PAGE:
So here is my review.  Let me say first that I didn't really know that much about the program.  Up until recently I have primarily done my quilt designing with a pencil and paper.  That method is limiting for me because I am not very good at drawing and it took quite a bit of time.  I have tried Photoshop, but I don't really know much about the program beyond photo editing, and designing quilts took me forever. I have also used Touchdraw on my iPad which is actually not too bad, but it certainly has its limitations.

I can honestly say that I was blown away by EQ7.  I'm not saying that it was instantly easy.  It definitely has a learning curve and I am still learning how to do things, but it has saved me so much time and has allowed me to try so many new ideas.

Electric Quilt also has tons of info on their website.  One of the nice things about EQ7 is that even though it's new for Mac, it's not a new program and there are a lot of resources available.

Here are a few of my favorite things about EQ7:
  • You can import your own fabric files. It is easy and fast and you can see the actual fabrics in your quilt.  You can also use the EQ7 library of fabrics and solid colors.  Even though I do like to try out specific fabrics in a quilt design, I also like the ability to play around with the fabrics in the program because I don't always have specific fabrics in mind. 
  • There is a huge library of quilt blocks and quilt layouts that make it easy to test new ideas.  You can also open up a block from the library and make changes to it to adapt it to your own project.  One of the most useful features is being able to easily change the size of blocks.  I made a mockup of my Schnitzel and Boo mini quilt using the program and altered the block sizes until it was the right size.  I didn't upload fabrics because I wasn't sure what I wanted to use at the time, but the colors that I used ended up inspiring my fabric choice.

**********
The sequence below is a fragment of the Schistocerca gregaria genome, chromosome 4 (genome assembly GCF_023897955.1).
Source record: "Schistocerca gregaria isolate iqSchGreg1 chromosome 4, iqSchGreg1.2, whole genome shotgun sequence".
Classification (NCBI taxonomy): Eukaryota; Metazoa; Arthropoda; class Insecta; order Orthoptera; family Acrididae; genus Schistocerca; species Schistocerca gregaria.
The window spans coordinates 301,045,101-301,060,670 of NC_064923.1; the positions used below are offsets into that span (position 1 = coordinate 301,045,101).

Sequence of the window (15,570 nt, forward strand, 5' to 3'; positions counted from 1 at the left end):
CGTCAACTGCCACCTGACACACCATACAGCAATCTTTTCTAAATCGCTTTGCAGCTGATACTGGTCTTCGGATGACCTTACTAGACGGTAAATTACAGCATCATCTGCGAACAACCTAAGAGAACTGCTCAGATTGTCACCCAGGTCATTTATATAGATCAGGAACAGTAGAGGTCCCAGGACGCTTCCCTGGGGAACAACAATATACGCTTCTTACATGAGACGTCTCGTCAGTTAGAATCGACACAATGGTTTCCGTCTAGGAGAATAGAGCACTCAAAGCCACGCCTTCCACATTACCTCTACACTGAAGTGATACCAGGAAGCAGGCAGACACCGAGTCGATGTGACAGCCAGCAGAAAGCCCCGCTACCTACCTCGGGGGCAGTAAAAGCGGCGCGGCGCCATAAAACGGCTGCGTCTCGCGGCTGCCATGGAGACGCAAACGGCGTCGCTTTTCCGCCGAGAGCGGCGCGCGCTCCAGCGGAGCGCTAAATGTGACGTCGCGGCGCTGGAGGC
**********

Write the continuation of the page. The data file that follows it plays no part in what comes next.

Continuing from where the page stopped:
• You can design your own blocks easily.  The program has a grid with a pencil tool to draw straight (or curved!) lines which snap to snap points in the program.  Once you are happy with your block you can print out templates, paper piecing patterns, or cutting instructions.  
  • There are so many places online to find help:
    • There is a YouTube Channel
    • Lots of helpful resources on the Electric Quilt website
    • And you can email techsupport@electricquilt.com or call 419-352-1134 (Mon-Fri, 9-5 EST).  I submitted an email question a couple weeks ago and heard back within 20 minutes.  It was amazing.
    • Since PC users have been using EQ7 for a while, there are lots of tips and tutorials already out there. 
  • You can create foundation paper piecing patterns and then number them within the program. There is already a huge library of foundation piecing patterns in the program as well.  Below you can see the "Flying Away" block in  EQ7 and how the printed paper piecing templates would look.